Just read this NYT piece about the Thiel Fellowship. Some loose, early Saturday morning thoughts:
Peter Thiel misses the point of college. It’s not a pathway to jobs or to riches. It’s a place where young people — not quite kids any more, and not quite yet adults — go to learn, and not just within the four walls of a classroom.
When I was a professor (oh, so long ago), I would explain two things on the first day of class: one, that the course my students were currently sitting in was bullshit; two, the person sitting next to you may help you at some point in your life.
I taught a variety of communications — theory and practical — courses. The knowledge they learned in the class could be learned, as Matt Damon pointed out, in a library for $1.50. What was taught in the classroom was taking the knowledge they were learning from the texts we were reading and try to apply it to life, to try to understand situations before they happened, to try to recognize the wonder and beauty of human interaction and how we communicate.
College is also about the people you meet, the relationships you cultivate.
If you went to college, I’m pretty sure you learned more about psychology, sociology, communications, anthropology living with a complete stranger or having your first serious relationship, learning how to deal with conflict, adjusting to the patterns of someone else’s life. When you take what was applied in the classroom, you become a student of life which can and should help you understand, even just a little bit, how the world around you works.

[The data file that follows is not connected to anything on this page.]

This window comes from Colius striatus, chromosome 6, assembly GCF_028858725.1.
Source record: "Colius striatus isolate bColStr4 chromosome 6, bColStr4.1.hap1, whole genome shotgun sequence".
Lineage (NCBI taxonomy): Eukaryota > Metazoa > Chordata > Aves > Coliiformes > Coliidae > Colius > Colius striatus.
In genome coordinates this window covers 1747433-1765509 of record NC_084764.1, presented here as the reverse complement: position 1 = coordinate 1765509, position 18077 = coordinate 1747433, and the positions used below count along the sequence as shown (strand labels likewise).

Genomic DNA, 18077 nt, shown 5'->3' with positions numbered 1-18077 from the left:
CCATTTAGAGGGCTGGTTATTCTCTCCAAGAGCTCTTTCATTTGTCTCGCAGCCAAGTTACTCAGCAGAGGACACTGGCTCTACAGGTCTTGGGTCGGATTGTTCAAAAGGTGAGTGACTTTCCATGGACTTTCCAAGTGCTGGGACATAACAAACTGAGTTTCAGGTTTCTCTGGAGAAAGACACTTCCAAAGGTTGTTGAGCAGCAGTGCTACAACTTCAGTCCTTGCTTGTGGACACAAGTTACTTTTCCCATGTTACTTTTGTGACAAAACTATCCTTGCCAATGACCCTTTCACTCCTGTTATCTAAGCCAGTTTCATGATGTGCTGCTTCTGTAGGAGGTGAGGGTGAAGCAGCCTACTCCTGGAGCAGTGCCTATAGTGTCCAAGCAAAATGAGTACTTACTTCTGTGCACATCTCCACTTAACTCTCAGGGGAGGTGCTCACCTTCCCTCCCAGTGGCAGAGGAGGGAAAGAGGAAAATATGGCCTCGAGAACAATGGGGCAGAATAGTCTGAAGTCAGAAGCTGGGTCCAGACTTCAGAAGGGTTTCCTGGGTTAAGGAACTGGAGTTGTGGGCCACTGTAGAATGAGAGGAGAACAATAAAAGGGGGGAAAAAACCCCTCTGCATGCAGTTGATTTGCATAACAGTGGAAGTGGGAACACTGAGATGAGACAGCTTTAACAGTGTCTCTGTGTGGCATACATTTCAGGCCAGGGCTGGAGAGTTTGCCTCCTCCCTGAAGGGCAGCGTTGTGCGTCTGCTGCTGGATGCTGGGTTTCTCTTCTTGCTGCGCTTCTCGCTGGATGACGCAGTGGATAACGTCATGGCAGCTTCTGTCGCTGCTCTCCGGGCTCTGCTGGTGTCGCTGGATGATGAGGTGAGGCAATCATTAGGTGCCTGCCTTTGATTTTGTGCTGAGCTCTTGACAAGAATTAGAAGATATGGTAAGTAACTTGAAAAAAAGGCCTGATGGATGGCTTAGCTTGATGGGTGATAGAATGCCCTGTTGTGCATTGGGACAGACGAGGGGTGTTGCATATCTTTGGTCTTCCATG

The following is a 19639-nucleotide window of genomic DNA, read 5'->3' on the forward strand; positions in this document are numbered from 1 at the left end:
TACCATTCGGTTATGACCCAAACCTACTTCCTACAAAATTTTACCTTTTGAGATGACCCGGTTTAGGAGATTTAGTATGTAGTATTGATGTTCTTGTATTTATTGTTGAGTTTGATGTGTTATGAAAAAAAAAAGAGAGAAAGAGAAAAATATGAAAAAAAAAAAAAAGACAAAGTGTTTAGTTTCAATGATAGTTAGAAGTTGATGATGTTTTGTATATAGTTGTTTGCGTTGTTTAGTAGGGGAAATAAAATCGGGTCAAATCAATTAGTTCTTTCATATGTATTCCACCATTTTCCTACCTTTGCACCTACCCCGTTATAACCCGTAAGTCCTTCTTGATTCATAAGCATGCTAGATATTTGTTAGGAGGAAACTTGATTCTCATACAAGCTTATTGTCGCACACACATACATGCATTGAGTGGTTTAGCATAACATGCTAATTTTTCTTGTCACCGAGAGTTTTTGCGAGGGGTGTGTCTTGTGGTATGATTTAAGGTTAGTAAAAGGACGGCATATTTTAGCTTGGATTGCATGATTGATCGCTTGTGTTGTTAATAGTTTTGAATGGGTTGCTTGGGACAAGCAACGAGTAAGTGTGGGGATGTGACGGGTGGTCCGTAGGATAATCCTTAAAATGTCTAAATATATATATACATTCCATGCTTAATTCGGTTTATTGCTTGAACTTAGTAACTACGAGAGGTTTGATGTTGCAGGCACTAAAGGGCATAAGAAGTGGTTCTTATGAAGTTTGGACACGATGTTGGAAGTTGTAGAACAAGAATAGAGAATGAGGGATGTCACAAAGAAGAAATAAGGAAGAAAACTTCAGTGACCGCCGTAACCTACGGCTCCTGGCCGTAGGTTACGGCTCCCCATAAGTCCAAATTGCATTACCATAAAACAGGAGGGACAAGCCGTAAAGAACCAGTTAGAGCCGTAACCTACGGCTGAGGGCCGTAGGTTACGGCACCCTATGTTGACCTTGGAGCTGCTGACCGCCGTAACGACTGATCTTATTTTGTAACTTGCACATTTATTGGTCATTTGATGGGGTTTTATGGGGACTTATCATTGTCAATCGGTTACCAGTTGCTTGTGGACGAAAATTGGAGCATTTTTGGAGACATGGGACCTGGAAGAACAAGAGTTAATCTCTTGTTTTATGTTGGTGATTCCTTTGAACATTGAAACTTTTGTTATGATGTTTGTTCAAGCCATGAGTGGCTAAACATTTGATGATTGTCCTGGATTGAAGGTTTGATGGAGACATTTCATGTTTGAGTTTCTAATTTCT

Professors try to lift the veil of ignorance; especially in the social sciences where we study the most predictably unpredictable thing: humans. Of course, many don’t approach college this way. College is seen as a means to an end: a career. Or college is just an excuse — albeit, a pretty tempting one — to remain for just a few more years, someone without the weight of the world on their shoulders.
Peter Thiel and James O’Neill, the founder of the Thiel Foundation, which provides $100,000 to persuade kids to not go to college and instead focus on building things, ignores all this with talk of, “Not only does college track you into a career with a big company,” he (O’Neill) said, “but for many people, it piles on a huge amount of debt that limits people starting a company or quitting your job to tinker in your garage.”
I cannot talk to the ‘hard’ sciences, which is what the Thiel Fellowship plays to. But I would argue that scientists (maybe even more so because they need money from people to do their research or to build the next great tech company) need to understand how people behave, communicate. Angel investors and venture capitalists have told me that when they look for companies to invest in, they pays more attention to the team than to the actual technology or idea. As one said, “There are tons of great ideas., but great companies are built by great people”. But that’s getting a bit ahead of myself.
Thiel and O’Neill are correct, though, that not everyone should go to college; there are many who would be better off doing something else with their time. I’ve taught these kids — some were just not mature enough to handle the pressures of a college life; others had talents and skills that could, if not change the world, bring something positive into it. But the short of it is, not everyone is a Steve Jobs, Bill Gates or Mark Zuckerberg, all college dropouts. Or Kobe Bryant, LeBron James or Quentin Tarantino, each who did not go to college.
Higher Ed needs to change, there’s no denying that. But asking students to not go in return for the opportunity to build something that may or not happen is shortsighted. An education — whether that of within the four walls of a classroom or a dorm room — is needed for people to not just broaden their horizons, but to make those connections that can help them lead the lives they want to lead outside of the four walls of an office. You make lifelong friends in college, and that’s more important, at least for me.